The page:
It’s nothing—compared to the initial amount robbed from the American people financially—but let’s be real, let’s add the additional ongoing treatment cost of all the people who were made into lifelong psychiatric patients due to ignorance, hubris and /or malfeasance of psychiatric researchers, or as I call them, dorktors.

    My son is one of these people, who it seems, been nothing more than a means to a financial end. He was first the victim of violent crime, which made him a targeted psychiatric patient, who was turned into a Risperdal victim—EVEN though it was shown in an NIMH study that neuroleptics were not an effective treatment for his condition—but, I knew after a week of research more than a decade ago—none of the treatment used in standard practice is based on evidence collected in research.

    Then Jon McClellan then traumatized him for years in the TEOSS trials—this is after he had been taking Risperdal for six years—It boggles my mind the mental gymnastics any psychiatrist would have had to go through to not look at the context in which my son’s symptoms in fact occurred and to, (I presume) look at my son as nothing more than a biological organism in need of chemical alteration… Over a million dollars in fraud to effectively, repeatedly traumatize a trauma victim—who asked me in agony, “How could they take so much from me mom?” All I know is I tried to stop them, but no one listens to patients or their parents. As one psychiatrist told me, “parents who do not agree (to drugging their kid) at best are perceived as ill-informed; and at worst, impaired themselves.” Well that pretty much means that psychiatrists are, as Beiderman proclaimed, just after God.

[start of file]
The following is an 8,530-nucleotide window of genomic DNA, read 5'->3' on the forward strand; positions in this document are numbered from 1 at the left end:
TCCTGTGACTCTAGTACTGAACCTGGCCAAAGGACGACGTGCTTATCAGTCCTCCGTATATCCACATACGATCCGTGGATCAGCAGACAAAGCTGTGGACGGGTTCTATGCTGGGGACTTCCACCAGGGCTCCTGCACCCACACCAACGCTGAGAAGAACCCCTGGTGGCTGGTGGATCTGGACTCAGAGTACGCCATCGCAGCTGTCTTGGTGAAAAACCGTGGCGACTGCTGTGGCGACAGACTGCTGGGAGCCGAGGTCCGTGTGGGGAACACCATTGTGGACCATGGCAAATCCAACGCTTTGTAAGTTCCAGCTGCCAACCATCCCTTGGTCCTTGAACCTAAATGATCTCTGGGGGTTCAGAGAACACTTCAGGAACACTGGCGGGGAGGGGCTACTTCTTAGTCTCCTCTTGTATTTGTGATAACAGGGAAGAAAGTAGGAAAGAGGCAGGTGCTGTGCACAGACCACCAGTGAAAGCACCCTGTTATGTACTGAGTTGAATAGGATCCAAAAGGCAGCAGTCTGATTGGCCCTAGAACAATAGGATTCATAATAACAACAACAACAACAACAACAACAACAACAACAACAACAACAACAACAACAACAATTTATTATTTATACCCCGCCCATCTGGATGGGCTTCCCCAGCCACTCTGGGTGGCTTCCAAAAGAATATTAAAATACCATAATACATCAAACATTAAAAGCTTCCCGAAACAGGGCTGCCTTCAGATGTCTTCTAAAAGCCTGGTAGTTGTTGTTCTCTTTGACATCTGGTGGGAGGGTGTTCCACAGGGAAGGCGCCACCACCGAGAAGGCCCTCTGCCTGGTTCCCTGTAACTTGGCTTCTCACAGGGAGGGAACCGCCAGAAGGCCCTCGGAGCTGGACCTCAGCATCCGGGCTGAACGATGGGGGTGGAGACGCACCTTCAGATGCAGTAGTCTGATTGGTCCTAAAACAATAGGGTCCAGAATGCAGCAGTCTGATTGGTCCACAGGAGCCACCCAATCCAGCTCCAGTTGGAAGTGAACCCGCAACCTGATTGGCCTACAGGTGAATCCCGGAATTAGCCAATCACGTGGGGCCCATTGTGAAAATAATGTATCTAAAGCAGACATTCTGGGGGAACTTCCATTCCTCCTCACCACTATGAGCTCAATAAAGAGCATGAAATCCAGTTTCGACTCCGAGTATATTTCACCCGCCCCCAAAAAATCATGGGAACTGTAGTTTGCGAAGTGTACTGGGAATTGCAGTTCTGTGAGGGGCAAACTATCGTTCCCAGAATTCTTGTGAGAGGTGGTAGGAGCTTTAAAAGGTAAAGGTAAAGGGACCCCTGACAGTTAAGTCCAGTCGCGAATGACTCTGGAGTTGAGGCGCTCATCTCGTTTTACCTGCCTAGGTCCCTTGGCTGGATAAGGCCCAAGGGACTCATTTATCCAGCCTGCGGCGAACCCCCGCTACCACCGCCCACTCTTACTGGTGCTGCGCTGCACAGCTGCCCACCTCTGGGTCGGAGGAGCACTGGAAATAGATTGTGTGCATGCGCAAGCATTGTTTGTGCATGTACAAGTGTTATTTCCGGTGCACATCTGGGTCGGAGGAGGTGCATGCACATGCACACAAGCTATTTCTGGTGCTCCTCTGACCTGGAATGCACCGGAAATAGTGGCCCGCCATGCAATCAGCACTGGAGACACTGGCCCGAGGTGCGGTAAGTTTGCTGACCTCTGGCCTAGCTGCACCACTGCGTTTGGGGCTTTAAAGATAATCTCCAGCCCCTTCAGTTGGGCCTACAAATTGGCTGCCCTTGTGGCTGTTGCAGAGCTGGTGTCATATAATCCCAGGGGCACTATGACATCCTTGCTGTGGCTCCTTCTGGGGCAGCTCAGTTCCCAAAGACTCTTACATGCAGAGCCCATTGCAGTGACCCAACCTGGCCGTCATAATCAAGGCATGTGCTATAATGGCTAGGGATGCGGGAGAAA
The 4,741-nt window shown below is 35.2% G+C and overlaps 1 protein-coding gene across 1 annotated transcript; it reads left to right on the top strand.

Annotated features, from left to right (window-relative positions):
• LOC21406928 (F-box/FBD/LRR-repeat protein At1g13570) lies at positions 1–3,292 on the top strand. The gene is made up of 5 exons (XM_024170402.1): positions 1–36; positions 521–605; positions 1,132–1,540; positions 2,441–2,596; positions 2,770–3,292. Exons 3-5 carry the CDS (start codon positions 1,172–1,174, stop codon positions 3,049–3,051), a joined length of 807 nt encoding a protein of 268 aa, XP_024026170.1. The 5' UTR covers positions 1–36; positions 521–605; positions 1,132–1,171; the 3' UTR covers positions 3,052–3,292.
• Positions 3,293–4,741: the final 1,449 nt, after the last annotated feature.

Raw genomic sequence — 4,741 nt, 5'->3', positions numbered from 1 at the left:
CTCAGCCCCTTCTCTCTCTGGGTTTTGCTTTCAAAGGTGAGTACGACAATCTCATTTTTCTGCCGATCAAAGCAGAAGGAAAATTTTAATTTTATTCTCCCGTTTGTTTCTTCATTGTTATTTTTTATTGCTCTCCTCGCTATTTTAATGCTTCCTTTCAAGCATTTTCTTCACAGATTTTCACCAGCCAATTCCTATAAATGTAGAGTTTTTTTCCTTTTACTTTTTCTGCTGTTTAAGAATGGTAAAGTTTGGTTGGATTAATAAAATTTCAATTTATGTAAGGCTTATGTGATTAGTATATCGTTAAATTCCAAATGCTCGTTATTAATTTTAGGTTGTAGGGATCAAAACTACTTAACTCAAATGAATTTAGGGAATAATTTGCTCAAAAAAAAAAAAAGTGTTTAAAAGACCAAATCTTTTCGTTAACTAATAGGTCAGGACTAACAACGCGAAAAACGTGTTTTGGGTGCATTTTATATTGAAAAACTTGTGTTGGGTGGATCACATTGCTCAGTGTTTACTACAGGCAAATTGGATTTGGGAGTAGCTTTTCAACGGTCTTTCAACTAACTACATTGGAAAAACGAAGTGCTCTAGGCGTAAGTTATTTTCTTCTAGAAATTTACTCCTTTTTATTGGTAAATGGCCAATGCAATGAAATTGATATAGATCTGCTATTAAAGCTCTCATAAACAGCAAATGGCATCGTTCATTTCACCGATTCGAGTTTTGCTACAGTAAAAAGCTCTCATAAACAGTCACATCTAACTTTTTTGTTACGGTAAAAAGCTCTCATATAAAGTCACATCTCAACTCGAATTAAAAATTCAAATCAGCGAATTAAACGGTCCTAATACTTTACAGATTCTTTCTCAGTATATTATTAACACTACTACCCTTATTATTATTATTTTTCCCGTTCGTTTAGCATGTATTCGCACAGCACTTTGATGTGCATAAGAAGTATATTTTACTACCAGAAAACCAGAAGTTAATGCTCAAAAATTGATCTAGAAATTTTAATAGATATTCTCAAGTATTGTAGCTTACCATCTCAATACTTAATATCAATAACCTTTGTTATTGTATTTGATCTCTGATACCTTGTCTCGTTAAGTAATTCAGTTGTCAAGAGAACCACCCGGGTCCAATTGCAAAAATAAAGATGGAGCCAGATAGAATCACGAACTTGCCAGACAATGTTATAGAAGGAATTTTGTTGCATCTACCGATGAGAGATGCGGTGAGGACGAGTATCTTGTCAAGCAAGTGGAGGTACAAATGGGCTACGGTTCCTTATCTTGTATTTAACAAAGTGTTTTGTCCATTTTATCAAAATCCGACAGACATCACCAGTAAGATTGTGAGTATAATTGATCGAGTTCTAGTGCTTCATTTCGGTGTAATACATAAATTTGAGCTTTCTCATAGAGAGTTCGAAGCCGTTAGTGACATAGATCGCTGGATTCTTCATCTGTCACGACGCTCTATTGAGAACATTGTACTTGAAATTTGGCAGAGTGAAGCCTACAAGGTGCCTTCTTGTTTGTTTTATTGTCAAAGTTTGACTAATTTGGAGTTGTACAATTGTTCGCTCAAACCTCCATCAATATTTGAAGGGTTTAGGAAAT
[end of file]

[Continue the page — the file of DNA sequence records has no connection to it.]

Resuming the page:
I know my first mistake was listening to a psychiatrist instead of a Police Officer—I know that I will never know who my son would have been had he been helped instead of used and abused. I know that no matter how much these settlements are, they are paltry sums compared to the financial fraud committed. I also know no victims get any payment for their ‘service’ as research fodder, and no help to recover from their injuries. In all reality, these people are hated to some degree by most for the financial burden they continue to be on the taxpayer.

    Forgive me, my comment is not directed at you, personally in any way—I truly appreciate more than I can express, what you are doing in writing this blog. My point is simply that this massive fraud had primary victims; I need to know that fact will not be forgotten…

    July 22, 2012 | 5:35 AM

    Mickey, are there indications why there was such a drop shown by figures from 2008?

    July 22, 2012 | 7:21 AM


    July 22, 2012 | 3:14 PM

    I hope every state attorney sees the opportunity to sue these moneybags for deceptive practices.

    July 22, 2012 | 9:51 PM


    Don’t you think it is time to advance to criminal charges against the psychiatrists who are propagating the *deceptive practices*? In the Massachusetts, parents are charged with and held responsible if their kids host a party and serve alcohol to minors— and any untoward event occurs!

    How difficult is it to identify the culprit? Who writes the prescriptions and promotes psychiatric drugs as *treatment* for made up disorders—from the cradle to the grave???

    July 23, 2012 | 4:29 PM